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MOSCOW, July 21. /TASS/. Disagreements with Turkey on the Syrian settlement have not disappeared, Russian Foreign Ministry’s official spokeswoman Maria Zakharova said on Thursday.
"The problem issues that we notified UN Security Council about include supporting militants, transparency of the Turkish-Syrian border. They have not disappeared, they remain on the agenda," Zakharova said.
Talking about how normalization of relations between Moscow and Ankara will affect Turkey’s position on Syria, the diplomat said Russia is doing everything possible "to talk with Turkish colleagues about the importance of working together at international platforms, especially in the framework of Syria Support Group."
"We will continue convincing Turkey that constructive work on Syrian settlement is necessary," she concluded.
Moscow hopes that Ankara will meet the request for the most severe punishment for those responsible for Russian pilots' death.
"From the very beginning, we raised this issue before the Turkish side, emphasizing the need of a comprehensive and very serious investigation into that tragedy in the skies over Syria in November 2015," the diplomat said. "We proceed on the basis that Ankara, especially since constructive changes have occurred in the bilateral relations, will fully meet the Russian side’s repeated request," the diplomat said.
"It’s a very important question for us, a priority," Zakharova said. According to her, the people who participated in that events and who caused or were directly responsible for the death of the Russian military serviceman, should suffer most severe punishment. This issue remains and it is a priority for us," she said.
On Tuesday, Turkish Justice Minister Bekir Bozdag confirmed the arrest of two pilots that downed Russia’s Su-24 jet in November 2015 in Syria, Haberturk TV channel reported. "The pilots that downed the Russian jet were arrested," the TV channel quoted Bozdag as saying.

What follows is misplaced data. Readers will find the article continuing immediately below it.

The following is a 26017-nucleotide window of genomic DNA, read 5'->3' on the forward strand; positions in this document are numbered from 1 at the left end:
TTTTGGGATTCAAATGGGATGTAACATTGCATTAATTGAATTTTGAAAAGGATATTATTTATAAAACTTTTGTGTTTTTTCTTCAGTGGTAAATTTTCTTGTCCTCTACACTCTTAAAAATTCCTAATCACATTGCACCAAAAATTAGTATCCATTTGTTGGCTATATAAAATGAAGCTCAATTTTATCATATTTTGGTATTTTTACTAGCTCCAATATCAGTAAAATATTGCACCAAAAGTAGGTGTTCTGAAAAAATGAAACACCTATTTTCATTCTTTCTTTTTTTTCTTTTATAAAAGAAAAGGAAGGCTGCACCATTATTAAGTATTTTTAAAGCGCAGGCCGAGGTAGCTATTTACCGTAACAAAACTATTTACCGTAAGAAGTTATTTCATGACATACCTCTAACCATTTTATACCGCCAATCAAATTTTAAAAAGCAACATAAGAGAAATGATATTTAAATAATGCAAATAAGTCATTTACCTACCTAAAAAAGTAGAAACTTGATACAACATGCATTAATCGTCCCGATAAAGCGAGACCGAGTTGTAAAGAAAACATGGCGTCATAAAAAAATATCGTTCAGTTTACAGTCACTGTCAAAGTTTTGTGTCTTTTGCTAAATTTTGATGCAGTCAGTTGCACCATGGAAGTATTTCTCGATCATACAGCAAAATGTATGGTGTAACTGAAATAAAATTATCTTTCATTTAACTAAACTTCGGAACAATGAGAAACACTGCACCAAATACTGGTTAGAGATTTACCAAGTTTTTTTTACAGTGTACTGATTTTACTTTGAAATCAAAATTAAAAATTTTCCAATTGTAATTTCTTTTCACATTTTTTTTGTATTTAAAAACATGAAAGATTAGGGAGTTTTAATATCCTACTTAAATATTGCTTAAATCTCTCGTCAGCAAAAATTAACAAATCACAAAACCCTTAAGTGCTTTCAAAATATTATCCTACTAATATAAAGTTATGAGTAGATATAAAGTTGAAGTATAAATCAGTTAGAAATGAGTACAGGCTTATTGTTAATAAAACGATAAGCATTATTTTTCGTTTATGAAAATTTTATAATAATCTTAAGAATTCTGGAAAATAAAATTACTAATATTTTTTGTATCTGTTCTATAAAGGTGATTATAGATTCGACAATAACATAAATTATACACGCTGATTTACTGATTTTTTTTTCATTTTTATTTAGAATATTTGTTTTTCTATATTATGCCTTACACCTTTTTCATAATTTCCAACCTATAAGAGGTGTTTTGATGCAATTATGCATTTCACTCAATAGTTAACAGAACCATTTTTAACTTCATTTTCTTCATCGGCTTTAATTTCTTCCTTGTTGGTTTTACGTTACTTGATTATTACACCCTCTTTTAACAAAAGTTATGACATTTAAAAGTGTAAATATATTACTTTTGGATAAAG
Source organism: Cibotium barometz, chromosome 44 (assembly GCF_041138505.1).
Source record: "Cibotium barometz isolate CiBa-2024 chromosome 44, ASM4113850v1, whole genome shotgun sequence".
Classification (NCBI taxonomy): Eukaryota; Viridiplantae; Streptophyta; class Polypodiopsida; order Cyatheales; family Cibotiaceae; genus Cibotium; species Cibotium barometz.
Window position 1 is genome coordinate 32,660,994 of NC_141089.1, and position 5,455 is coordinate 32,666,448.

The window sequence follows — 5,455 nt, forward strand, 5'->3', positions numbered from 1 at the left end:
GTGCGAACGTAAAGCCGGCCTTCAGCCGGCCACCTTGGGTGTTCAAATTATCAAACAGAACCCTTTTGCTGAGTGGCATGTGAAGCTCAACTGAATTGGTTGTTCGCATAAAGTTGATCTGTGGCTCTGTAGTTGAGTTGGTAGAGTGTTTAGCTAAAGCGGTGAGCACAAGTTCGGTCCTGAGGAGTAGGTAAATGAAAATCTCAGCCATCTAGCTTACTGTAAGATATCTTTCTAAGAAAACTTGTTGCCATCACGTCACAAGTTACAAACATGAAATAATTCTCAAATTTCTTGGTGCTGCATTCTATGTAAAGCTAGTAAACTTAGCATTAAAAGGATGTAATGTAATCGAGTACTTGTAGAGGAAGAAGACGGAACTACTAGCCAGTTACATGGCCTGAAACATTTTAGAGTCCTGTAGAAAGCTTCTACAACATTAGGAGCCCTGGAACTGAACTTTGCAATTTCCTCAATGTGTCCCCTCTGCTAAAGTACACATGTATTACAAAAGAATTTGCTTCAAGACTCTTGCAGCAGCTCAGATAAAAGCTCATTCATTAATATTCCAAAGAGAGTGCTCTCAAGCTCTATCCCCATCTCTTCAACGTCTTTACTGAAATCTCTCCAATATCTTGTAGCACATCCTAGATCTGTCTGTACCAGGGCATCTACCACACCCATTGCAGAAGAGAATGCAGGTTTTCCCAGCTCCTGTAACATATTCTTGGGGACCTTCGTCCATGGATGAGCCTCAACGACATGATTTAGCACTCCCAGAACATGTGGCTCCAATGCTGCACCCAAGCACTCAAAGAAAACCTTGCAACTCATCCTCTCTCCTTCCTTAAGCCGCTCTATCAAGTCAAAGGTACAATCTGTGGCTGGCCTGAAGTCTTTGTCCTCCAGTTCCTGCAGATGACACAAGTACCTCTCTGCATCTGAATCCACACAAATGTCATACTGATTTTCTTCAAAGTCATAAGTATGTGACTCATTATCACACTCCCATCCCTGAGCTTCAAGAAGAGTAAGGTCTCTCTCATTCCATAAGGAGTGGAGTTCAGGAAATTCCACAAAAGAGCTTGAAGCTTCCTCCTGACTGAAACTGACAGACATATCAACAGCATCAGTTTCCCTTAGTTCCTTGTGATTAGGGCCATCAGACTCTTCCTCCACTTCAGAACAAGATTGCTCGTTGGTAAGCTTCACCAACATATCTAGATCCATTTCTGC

Moscow urges Turkey to act within the legal framework and observe human rights as regards those involved in the recent military coup attempt in Turkey, Russian Foreign Ministry spokeswoman Maria Zakharova said on Thursday, commenting on the Turkish prime minister’s statement on the suspension of the European Convention on Human Rights.
According to her, the processes underway in Turkey after the failed coup attempt "are forced," she said.
According to Zakharova, with all the understanding of the events that have taken place in Turkey "human rights is a priority thing, it is necessary to remain committed to the human rights observance issues."
The spokeswoman has stressed that the order of the Russian president to normalize relations between Moscow and Ankara is being actively implemented.
"We maintain contacts with Turkish colleagues between the foreign ministries. A meeting at the level of deputy foreign ministers of Russia and Turkey was recently held. The presidential order to normalize relations with Turkey is being implemented," Zakharova said.
On June 27, Kremlin spokesman Dmitry Peskov, told reporters Turkish President Recep Tayyip Erdogan sent Russian President Vladimir Putin a message in which he apologized for the downed Su-24 plane and "underscored the readiness to do everything possible for restoration of the traditionally friendly relations between Turkey and Russia."
On June 29, the presidents had a telephone conversation - first in the past seven months, where they agreed to consider a meeting. After the conversation, Putin ordered the government to begin discussions with Ankara for resuming cooperation in trade and other spheres.
The Turkish Air Force’s F-16 fighter on November 24, 2015 shot down a Russian Sukhoi Su-24M bomber, involved in Russia's antiterrorism operation in Syria, that Ankara claimed violated the country’s airspace on the border with Syria.
Russia’s Defense Ministry said the Su-24M was above Syrian territory and "there was no violation of Turkey’s airspace." Pilot Oleg Peshkov was killed by militants from the ground after ejecting, the second pilot was rescued and taken to the Russian base. The incident resulted in the severing of nearly all trade and economic ties between the two countries. Ankara refused to apologize for the downed jet and death of the pilot. Moscow put the blame for the incident on the Turkish authorities.